Scientists say we could be witnessing the birth of a major new split in the tectonic plates that cover the Earth's surface.
They say evidence for this has come from earthquakes in Indonesia, the BBC reports.
The Indonesian island of Sumatra was sent into panic by two huge earthquakes on 11 April this year and the shaking from the biggest - a magnitude 8.7 - was felt across Asia.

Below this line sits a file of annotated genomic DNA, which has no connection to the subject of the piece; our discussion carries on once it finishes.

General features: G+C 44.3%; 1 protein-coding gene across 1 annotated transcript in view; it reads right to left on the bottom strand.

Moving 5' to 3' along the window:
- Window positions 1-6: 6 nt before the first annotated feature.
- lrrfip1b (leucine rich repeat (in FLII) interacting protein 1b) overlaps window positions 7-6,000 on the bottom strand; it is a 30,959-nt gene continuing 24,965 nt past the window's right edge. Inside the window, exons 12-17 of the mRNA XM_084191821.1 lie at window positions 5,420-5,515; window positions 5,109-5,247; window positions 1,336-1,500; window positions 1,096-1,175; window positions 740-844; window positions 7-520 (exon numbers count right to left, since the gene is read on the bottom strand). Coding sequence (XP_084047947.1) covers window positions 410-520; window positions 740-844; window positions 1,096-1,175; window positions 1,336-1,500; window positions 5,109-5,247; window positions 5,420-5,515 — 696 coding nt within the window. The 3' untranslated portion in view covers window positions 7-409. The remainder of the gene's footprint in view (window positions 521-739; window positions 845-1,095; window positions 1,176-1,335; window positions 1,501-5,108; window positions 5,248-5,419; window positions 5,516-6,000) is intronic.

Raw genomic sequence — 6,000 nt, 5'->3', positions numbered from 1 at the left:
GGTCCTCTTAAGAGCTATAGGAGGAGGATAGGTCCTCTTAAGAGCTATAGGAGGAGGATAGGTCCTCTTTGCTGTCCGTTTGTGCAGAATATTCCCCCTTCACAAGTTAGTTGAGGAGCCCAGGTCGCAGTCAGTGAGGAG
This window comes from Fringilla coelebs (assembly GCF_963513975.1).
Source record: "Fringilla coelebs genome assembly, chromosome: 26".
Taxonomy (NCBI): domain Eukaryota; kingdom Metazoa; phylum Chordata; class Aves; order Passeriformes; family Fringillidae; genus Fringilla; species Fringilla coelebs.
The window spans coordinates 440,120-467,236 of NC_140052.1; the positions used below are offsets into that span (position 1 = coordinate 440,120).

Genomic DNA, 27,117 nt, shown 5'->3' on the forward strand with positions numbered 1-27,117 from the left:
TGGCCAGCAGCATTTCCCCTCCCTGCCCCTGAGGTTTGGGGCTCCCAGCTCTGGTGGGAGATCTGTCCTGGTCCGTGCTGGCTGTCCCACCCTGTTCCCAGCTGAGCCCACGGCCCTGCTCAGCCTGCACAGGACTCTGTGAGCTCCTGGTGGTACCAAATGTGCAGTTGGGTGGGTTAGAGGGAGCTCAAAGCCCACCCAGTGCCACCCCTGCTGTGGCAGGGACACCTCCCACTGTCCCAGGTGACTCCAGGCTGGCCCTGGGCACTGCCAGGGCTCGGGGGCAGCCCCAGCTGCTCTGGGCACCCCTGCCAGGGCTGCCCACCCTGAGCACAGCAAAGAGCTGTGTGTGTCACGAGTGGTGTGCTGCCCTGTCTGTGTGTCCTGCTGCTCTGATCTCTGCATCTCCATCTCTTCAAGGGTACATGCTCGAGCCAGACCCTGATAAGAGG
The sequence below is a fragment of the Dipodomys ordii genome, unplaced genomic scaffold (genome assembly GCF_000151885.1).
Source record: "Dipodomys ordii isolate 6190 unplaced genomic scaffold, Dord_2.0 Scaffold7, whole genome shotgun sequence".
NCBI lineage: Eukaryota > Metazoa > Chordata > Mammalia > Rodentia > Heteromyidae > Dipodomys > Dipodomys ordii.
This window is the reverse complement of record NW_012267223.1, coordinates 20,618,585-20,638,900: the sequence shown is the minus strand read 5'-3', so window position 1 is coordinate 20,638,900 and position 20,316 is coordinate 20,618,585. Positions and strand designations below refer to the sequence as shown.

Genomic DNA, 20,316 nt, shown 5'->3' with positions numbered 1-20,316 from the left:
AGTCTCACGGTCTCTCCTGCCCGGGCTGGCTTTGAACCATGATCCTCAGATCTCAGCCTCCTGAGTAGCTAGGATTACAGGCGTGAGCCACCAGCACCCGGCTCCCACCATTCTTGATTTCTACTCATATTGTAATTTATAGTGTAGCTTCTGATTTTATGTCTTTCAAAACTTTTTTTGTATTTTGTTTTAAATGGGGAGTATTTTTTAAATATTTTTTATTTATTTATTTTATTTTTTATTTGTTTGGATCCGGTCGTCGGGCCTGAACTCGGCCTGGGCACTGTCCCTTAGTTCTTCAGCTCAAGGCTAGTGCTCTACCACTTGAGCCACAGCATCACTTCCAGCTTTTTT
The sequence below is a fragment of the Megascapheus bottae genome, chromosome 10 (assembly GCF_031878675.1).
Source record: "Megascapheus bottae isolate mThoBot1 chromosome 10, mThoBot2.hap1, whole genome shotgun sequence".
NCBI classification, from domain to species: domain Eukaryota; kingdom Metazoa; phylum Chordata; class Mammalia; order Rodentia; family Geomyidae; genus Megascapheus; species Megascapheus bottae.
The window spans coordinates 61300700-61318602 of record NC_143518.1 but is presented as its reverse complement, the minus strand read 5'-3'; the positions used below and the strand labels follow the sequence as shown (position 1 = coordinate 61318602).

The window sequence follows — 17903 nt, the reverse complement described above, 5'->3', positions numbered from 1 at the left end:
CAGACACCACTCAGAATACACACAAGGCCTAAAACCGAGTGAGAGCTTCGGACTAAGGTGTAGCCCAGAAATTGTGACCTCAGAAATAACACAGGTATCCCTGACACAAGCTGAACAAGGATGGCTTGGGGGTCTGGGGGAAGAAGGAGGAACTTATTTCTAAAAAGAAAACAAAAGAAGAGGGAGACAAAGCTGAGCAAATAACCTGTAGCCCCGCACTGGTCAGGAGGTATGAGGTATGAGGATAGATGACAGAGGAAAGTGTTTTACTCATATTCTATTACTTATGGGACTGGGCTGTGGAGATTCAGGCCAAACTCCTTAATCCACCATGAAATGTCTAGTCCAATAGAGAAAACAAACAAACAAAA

Many thought it would generate a massive tsunami, but it didn't because the seafloor broke in a lateral motion that can't disturb the water above.
Scientists now believe the April quakes signal a breaking apart of the Indo-Australian tectonic plate - a vast slab of the Earth's exterior shell.
However, they stress it is not something that's imminent, as a full split is likely to take millions of years.
Scientists give the assessment in this week's Nature journal.